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* The back of the 1977 ZOOM Tunes album indicates that “[a]ll original tunes and arrangements” are by Newton Wayland, Musical Director of ZOOM. However, some of the original songs are “based on poems” by various children, probably ZOOM fans who sent their poems to the show. The words to “Blue Balloon” are based on a poem by Christine Stark, age 10, of Middle Village, NY. “City Child” is based on poems by three different children, ages 8-10.

** There are two versions of the song on the ZOOM Tunes album, titled “City Child #1” and “City Child #2.”

ZOOM into Action links and ZOOM reunions on The Dr. Joe Show

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some new 2020 ZOOM stuff:

  • ZOOM into Action, WGBH (YouTube)
    • Introduction by Pablo Velez Jr. (1999 cast member), with a playlist of videos featuring former ZOOM cast members
    • Playlist: Instruction, teaching, demonstration videos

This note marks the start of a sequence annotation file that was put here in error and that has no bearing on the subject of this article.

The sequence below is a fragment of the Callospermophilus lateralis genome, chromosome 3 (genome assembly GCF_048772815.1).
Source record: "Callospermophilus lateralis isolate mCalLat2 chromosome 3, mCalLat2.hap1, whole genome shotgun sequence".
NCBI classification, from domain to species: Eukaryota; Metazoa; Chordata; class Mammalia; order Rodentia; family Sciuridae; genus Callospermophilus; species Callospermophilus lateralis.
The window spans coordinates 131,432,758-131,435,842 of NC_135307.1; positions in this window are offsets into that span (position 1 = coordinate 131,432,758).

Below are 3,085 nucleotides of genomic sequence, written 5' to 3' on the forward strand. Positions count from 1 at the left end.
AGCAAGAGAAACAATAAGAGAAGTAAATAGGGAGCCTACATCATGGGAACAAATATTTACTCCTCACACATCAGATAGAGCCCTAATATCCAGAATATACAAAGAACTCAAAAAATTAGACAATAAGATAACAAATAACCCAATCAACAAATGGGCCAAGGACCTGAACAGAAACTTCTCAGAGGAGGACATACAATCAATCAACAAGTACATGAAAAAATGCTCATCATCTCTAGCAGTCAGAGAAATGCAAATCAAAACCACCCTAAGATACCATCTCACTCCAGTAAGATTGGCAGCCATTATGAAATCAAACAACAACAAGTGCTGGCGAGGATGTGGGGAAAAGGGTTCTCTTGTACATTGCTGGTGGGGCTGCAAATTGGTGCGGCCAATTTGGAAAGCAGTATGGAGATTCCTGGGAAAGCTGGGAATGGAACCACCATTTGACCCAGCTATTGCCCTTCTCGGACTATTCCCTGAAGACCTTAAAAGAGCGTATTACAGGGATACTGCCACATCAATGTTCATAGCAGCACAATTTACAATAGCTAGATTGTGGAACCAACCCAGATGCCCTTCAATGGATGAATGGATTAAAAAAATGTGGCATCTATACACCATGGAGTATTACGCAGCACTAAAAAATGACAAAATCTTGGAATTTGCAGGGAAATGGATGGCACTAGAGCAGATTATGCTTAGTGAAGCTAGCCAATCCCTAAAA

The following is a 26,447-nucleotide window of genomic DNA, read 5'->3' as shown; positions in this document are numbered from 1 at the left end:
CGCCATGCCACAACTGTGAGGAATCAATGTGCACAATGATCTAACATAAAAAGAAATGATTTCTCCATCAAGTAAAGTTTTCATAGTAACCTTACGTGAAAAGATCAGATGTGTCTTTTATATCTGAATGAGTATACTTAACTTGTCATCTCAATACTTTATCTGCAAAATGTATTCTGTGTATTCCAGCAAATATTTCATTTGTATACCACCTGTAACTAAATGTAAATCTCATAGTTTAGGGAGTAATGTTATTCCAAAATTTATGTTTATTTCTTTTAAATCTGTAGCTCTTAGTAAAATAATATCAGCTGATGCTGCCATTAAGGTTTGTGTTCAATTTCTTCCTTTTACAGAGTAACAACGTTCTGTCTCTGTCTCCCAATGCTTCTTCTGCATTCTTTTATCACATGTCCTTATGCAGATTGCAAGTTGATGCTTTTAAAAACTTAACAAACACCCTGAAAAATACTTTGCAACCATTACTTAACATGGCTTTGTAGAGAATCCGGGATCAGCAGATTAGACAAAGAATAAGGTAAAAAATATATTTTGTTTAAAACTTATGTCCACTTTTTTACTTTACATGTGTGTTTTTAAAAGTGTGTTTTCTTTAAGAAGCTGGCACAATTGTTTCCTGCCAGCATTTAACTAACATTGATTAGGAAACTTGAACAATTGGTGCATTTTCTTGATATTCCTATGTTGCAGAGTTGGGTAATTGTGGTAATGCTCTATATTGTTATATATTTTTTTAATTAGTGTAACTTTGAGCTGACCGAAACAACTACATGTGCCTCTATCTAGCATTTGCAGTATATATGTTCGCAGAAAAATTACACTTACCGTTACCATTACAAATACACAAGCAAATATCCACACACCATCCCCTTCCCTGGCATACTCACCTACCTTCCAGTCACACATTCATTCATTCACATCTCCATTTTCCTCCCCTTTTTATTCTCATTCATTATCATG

• Play of the Week
      • Riddles by Donna Moore – performed by 70s ZOOM members Joe Shrand, Tommy White, Nina Lillie, Tracy Tannebring Tomson and Donna Moore
    • ZOOM Chat
      • ZOOMChat #1, 17 April 2020 – host Pablo Velez, Jr. (1999), with guests Jay Schertzer (1972-1973), Bernadette Yao (1972-73), Kenny Yates (2000, 2001), Frances Domond (2001), and Kaleigh Cronin (2001, 2002)
      • ZOOMChat #2, 24 April 2020
  • ZOOM reunions on The Dr. Joe Show @ Facebook, a podcast featuring Dr. Joe Shrand with assistant Mark Stiles and guests
    • 4 March 2020 — “I’m Joe” – ZOOM reunion with season 1 (1972) cast members Tommy, Tracy, Kenny, and Joe
    • 28 May 2020 —  “Dr. Joe with David Kamp and the Zoom Family” — guests: David Kamp, author of the book Sunny Days, and ZOOM season 2 (1972-1973) cast members Bernadette Yao and Leon Mobley
    • 25 June 2020 (link changed 9/29/2021) “A Zoom Zoom Reunion!” — Dr. Joe’s guests: season 1 (1972) cast members Nancy, Kenny, Tommy, season 3 (1973-1974) cast member Donna Moore, and series creator Christopher Sarson; co-host Thomas McCoy